*Updated on Tuesday, September 5, 2023

With periareolar breast augmentation surgery at our Chicago practice, I make an incision at the lower border of the areola, which is the colored zone that surrounds the nipple. The scar tends to hide quite well along the line of demarcation between the lighter colored breast skin and the darker tones of the areola.

The areola also is one of the privileged zones of the body in terms of scarring. The eyelid is a similar privileged zone. Even in patients who have personally experienced thicker scars when they have undergone surgery in other zones, the privileged zones tend to heal inconspicuously. Of course, life is never so perfect as to make this a rule that applies without exception, but the exception is rare.

Want to learn more about this technique? Here’s what you should know about periareolar breast augmentation surgery:

What Are Surgical Incisions for Breast Augmentation?

There are many choices you will need to make for breast augmentation, and the area where the surgical incision will be made is one of the main variables to consider. There are three main types of incision: transaxillary (under your arm), inframammary (under your breast), and areolar (around your nipple). The two most common options are periareolar and inframammary.

What Are the Advantages of Periareolar Breast Augmentation?

You may want to consider periareolar breast augmentation surgery if you have ever formed a thick or raised scar or if you have a family history of forming thicker scars. People of African or Asian ancestry have a greater risk of forming thick scars than people of European ancestry, so that may influence your decision.

There are also patients who prefer the periareolar incisions for breast enhancement surgery because the scar hides well along the color transition of the areolar border. The scar from periareolar breast augmentation is well-concealed and virtually invisible. An added benefit is the fact that any breast surgeries done in the future can be handled via this same opening.

In the other two main locations for incisions for breast implant surgery, there is not a clear color transition that helps to hide the scar. With the inframammary incision we rely upon the natural shadow that occurs where the lower curvature of the breast meets the chest wall in order to hide the scar. Some patients do not have a well-defined fold at the base of the breast, and these patients may want to consider the periareolar incision. With the axillary approach for breast augmentation surgery, we rely upon the natural shadow of the arm pit area to hide the scar.

What Are the Disadvantages of Periareolar Breast Augmentation?

There are three situations where a periareolar incision for breast augmentation surgery may have some disadvantages. If the areola is very small, it may be difficult to obtain access for the breast implant, especially if the patient has chosen a silicone gel breast implant. There are also some patients in whom the areolar border is not well-defined, in which case it is harder to hide the scar. Patients who place particular importance on the ability to breastfeed should be aware that there are some less than ideal studies that suggest that the periareolar incision is more likely to interfere with or complicate breastfeeding.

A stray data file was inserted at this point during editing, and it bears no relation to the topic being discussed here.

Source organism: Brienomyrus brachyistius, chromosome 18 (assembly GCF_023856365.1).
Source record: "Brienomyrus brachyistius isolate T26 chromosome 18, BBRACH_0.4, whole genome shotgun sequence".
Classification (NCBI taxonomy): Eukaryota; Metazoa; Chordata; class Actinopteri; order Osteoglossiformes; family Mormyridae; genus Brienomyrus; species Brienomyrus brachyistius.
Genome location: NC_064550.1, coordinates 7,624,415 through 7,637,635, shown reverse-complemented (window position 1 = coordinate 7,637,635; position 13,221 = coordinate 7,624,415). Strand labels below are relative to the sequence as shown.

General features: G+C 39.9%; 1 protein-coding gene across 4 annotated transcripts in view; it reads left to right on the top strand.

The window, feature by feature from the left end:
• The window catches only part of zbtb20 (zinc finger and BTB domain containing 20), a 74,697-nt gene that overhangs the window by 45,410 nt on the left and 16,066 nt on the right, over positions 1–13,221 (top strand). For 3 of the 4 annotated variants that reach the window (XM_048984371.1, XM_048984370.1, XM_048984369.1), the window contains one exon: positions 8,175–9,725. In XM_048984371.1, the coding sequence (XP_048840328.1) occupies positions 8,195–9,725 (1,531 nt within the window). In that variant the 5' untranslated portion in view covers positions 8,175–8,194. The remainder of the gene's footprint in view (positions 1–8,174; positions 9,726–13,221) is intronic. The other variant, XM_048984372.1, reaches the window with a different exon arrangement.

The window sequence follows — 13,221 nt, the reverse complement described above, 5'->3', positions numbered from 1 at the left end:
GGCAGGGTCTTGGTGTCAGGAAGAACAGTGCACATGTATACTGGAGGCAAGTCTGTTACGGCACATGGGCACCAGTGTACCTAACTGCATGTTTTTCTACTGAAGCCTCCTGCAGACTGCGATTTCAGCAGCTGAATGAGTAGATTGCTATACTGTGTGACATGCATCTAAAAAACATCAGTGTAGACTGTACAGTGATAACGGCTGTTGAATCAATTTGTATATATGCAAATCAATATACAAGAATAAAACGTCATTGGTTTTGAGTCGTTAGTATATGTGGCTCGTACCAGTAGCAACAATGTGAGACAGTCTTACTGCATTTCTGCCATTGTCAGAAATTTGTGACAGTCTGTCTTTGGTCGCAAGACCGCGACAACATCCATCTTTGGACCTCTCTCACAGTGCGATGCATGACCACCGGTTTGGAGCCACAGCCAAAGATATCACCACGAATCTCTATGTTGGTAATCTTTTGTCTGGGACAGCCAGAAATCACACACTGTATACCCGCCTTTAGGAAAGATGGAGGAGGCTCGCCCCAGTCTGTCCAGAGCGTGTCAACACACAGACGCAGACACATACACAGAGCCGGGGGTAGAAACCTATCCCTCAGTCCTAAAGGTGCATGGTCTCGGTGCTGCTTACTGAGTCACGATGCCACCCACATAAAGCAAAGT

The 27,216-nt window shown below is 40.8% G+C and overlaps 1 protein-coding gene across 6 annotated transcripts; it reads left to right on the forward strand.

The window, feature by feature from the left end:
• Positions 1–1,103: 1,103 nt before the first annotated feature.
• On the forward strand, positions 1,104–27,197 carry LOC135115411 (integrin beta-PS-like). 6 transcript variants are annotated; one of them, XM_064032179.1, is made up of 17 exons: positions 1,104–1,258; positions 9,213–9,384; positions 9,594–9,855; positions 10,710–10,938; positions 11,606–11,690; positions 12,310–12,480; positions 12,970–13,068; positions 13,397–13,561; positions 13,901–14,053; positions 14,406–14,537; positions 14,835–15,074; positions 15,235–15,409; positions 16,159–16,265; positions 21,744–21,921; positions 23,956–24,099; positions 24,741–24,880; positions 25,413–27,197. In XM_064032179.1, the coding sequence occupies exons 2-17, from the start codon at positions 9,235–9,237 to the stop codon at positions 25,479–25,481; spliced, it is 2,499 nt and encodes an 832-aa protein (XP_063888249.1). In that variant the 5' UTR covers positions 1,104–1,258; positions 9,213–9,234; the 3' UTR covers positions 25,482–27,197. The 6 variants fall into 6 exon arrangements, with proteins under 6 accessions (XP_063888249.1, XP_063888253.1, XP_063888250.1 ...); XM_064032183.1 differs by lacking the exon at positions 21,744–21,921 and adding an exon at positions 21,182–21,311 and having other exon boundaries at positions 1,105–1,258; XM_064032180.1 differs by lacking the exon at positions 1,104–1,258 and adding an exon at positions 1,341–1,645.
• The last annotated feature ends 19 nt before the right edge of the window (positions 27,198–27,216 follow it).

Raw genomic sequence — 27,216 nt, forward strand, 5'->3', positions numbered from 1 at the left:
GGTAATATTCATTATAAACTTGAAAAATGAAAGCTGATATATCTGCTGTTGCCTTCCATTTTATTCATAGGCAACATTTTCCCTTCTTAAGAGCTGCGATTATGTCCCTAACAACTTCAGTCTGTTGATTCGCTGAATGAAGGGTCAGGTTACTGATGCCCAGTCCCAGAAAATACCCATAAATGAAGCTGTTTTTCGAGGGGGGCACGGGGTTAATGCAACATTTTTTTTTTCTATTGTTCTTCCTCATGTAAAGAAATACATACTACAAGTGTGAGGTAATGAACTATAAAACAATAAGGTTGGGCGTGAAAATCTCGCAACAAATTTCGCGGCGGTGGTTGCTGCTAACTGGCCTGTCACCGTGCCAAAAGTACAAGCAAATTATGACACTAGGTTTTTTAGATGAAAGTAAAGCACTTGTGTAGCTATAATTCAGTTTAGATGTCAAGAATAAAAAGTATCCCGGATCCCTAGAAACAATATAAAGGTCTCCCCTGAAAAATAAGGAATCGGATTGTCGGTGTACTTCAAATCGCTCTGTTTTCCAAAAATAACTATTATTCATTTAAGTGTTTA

There are several studies that suggest that the periareolar approach to breast implant surgery may be associated with a higher risk of capsular contracture—a thickening and hardening of the scar tissue that naturally forms around any implanted device, including breast implants. This may be related to a greater exposure to the bacteria that naturally live in the ducts of breast tissue.

Breastfeeding and Periareolar Incisions for Breast Augmentation: What You Should Know

Breastfeeding is a major concern for many women who are having implant-based breast surgeries. Most women who have breast augmentation are successfully able to breastfeed, as (in most cases) the surgery won’t affect the ducts or areas that are involved in milk production. Furthermore, breast implants won’t pose any known medical risks to your baby.

However, the type of incision and surgery you have will affect the risk of an augmentation impacting breastfeeding. A periareolar incision can sometimes complicate the nursing process. It may affect the sensation of the nipple and block signals needed for the letdown reflex in breastfeeding. Unfortunately, you won’t know for sure how it is affected until you attempt to breastfeed. If you have had breast augmentation and want to breastfeed, you should do everything possible to promote milk production, such as taking natural supplements.

At the Whole Beauty® Institute we take the time to learn your priorities, medical history, and goals so that we can help you to select the plan for breast augmentation surgery that will work the best for you.

For more information about techniques used for periareolar breast augmentation, contact Chicago’s Whole Beauty® Institute. Call us at 312-751-2112 or fill out a contact form to request a consultation.